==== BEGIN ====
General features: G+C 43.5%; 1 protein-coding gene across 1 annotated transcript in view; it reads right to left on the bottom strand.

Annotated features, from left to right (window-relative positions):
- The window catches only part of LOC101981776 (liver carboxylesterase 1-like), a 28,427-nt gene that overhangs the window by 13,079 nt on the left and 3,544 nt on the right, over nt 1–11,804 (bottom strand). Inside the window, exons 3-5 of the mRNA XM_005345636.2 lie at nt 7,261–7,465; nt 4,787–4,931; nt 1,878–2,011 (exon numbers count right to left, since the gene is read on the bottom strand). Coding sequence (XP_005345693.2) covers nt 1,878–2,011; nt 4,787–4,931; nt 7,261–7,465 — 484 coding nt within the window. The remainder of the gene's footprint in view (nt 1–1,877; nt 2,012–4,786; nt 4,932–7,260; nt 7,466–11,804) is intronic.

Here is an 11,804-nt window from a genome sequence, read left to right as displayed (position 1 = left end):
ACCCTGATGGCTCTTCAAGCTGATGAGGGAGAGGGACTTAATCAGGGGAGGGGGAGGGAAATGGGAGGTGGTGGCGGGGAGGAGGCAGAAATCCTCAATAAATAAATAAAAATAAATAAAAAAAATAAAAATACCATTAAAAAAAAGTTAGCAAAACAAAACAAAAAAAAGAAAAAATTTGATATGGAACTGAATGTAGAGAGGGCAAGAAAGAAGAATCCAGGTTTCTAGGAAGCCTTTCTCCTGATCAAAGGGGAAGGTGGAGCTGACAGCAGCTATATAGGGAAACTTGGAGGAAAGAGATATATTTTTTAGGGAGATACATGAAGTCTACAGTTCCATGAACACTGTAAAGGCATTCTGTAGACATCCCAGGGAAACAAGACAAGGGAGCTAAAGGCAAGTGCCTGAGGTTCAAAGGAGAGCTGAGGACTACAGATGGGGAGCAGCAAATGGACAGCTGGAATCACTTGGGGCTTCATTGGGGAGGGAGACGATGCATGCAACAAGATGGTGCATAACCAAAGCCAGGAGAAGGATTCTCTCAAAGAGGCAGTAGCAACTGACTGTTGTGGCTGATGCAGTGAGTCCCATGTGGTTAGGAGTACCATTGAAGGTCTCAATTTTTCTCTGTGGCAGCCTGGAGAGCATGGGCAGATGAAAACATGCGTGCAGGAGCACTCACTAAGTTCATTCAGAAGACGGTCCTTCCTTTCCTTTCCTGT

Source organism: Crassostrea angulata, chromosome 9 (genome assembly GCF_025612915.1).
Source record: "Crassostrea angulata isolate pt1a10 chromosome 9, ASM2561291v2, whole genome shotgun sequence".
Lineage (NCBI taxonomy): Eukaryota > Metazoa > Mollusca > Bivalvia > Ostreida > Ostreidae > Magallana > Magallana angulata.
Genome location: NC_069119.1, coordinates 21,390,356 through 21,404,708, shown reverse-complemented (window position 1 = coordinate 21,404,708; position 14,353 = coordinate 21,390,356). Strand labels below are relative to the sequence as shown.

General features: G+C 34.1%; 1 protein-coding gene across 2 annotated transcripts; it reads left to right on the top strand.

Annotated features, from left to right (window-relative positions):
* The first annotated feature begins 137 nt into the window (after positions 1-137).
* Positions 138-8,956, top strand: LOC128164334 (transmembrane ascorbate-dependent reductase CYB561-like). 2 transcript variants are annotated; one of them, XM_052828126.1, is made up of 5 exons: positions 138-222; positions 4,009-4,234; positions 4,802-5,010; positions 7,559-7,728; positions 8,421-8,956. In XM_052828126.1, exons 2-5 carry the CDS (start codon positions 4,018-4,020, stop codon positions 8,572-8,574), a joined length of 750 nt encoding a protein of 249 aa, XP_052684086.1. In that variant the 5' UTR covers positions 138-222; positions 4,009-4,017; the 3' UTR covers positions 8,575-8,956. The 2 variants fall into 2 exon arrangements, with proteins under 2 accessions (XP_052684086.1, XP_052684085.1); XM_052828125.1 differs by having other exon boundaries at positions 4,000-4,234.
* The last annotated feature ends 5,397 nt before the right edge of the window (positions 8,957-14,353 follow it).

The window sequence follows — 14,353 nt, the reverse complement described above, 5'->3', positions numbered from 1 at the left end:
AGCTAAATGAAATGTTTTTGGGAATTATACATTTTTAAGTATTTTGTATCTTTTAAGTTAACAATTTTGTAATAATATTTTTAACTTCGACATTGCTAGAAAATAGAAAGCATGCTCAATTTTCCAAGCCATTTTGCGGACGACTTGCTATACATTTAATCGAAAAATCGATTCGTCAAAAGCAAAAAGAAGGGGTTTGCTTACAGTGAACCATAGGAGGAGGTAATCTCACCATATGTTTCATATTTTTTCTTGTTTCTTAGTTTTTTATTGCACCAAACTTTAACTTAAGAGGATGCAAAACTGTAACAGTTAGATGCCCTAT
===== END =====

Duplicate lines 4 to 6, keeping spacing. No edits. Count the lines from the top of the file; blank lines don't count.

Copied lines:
Here is an 11,804-nt window from a genome sequence, read left to right as displayed (position 1 = left end):
ACCCTGATGGCTCTTCAAGCTGATGAGGGAGAGGGACTTAATCAGGGGAGGGGGAGGGAAATGGGAGGTGGTGGCGGGGAGGAGGCAGAAATCCTCAATAAATAAATAAAAATAAATAAAAAAAATAAAAATACCATTAAAAAAAAGTTAGCAAAACAAAACAAAAAAAAGAAAAAATTTGATATGGAACTGAATGTAGAGAGGGCAAGAAAGAAGAATCCAGGTTTCTAGGAAGCCTTTCTCCTGATCAAAGGGGAAGGTGGAGCTGACAGCAGCTATATAGGGAAACTTGGAGGAAAGAGATATATTTTTTAGGGAGATACATGAAGTCTACAGTTCCATGAACACTGTAAAGGCATTCTGTAGACATCCCAGGGAAACAAGACAAGGGAGCTAAAGGCAAGTGCCTGAGGTTCAAAGGAGAGCTGAGGACTACAGATGGGGAGCAGCAAATGGACAGCTGGAATCACTTGGGGCTTCATTGGGGAGGGAGACGATGCATGCAACAAGATGGTGCATAACCAAAGCCAGGAGAAGGATTCTCTCAAAGAGGCAGTAGCAACTGACTGTTGTGGCTGATGCAGTGAGTCCCATGTGGTTAGGAGTACCATTGAAGGTCTCAATTTTTCTCTGTGGCAGCCTGGAGAGCATGGGCAGATGAAAACATGCGTGCAGGAGCACTCACTAAGTTCATTCAGAAGACGGTCCTTCCTTTCCTTTCCTGT

Source organism: Crassostrea angulata, chromosome 9 (genome assembly GCF_025612915.1).